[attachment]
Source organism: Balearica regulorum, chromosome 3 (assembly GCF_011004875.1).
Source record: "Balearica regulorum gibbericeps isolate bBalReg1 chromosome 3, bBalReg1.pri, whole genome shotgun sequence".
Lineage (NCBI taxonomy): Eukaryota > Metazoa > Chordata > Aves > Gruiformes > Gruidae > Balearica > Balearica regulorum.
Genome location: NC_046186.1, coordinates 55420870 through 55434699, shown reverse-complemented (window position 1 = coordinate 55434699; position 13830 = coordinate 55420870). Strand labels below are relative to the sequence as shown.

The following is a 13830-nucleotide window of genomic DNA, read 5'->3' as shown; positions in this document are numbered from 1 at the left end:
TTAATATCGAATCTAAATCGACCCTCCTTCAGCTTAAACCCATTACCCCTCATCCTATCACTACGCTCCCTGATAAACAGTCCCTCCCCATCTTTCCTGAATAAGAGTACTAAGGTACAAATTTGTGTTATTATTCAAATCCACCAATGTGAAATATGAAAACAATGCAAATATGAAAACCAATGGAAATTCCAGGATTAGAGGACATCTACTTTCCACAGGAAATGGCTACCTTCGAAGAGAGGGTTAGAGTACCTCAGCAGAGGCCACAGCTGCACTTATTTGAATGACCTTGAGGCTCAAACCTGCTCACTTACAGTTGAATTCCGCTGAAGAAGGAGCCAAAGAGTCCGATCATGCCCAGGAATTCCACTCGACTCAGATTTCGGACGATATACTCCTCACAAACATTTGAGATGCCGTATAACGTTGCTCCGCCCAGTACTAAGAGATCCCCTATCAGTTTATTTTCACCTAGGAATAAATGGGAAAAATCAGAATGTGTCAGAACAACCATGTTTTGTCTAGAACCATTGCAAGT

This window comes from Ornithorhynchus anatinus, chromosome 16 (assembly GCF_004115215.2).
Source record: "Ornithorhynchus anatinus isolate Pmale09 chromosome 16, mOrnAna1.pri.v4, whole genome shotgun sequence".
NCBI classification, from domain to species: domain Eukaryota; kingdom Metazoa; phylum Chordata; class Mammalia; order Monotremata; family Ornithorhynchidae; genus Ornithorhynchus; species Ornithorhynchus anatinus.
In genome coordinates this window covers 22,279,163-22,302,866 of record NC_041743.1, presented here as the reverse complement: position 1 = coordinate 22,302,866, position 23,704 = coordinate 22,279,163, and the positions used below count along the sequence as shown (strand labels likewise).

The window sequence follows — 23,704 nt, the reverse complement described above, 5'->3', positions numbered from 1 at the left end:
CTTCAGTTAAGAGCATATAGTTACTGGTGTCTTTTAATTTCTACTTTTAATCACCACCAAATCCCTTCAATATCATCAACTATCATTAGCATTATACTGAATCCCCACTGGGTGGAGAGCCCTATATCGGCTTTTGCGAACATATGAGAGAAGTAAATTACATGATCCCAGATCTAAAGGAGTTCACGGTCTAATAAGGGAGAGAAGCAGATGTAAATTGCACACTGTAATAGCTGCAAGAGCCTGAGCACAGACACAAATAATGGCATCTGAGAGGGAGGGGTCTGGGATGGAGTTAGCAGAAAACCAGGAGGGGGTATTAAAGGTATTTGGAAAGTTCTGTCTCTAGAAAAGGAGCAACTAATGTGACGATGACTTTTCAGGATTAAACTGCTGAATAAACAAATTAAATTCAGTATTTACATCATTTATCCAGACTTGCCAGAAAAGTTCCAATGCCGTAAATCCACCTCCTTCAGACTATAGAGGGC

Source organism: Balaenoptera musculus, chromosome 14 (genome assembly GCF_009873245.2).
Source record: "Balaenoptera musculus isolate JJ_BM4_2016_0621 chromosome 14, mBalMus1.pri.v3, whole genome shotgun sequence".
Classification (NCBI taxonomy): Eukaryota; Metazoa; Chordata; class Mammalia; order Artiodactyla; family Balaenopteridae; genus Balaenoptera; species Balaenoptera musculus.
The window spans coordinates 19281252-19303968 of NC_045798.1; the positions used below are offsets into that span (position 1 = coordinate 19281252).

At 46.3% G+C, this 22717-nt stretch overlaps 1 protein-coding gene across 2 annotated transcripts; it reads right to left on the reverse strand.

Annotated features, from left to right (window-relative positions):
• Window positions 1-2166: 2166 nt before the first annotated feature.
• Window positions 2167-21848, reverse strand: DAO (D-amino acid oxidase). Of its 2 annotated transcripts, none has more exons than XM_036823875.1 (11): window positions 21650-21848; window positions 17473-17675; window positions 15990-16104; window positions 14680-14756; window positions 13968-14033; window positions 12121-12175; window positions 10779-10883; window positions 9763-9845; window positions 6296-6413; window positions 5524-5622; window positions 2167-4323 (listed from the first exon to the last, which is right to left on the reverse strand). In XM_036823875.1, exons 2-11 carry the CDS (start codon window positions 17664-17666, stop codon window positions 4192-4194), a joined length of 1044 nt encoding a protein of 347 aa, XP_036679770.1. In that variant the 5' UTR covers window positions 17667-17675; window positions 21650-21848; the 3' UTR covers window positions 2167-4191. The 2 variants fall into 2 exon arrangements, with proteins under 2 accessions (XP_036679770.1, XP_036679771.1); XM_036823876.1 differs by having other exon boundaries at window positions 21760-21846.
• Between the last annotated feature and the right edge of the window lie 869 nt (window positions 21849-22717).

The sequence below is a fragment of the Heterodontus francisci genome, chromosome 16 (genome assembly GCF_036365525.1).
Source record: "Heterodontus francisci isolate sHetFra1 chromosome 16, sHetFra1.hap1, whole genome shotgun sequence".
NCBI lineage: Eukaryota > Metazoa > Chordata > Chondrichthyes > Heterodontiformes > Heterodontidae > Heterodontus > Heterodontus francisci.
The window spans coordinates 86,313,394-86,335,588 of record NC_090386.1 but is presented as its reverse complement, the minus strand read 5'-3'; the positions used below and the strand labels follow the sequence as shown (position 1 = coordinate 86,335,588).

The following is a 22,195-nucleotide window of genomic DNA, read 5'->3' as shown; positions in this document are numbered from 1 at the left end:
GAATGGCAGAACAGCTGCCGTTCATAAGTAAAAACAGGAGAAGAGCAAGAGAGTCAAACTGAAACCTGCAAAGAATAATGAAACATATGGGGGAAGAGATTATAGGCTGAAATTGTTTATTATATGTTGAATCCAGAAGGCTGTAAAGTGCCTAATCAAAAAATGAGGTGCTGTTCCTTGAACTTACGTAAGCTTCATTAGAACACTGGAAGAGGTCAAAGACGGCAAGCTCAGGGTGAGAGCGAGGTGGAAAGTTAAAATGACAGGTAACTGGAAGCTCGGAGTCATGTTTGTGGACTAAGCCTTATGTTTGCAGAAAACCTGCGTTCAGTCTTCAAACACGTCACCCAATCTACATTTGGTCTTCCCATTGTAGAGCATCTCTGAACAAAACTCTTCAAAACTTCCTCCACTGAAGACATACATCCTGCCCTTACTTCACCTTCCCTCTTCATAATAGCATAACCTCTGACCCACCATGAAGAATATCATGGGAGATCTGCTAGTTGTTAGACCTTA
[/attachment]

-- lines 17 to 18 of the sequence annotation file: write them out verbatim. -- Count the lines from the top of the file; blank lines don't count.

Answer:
At 46.3% G+C, this 22717-nt stretch overlaps 1 protein-coding gene across 2 annotated transcripts; it reads right to left on the reverse strand.

Annotated features, from left to right (window-relative positions):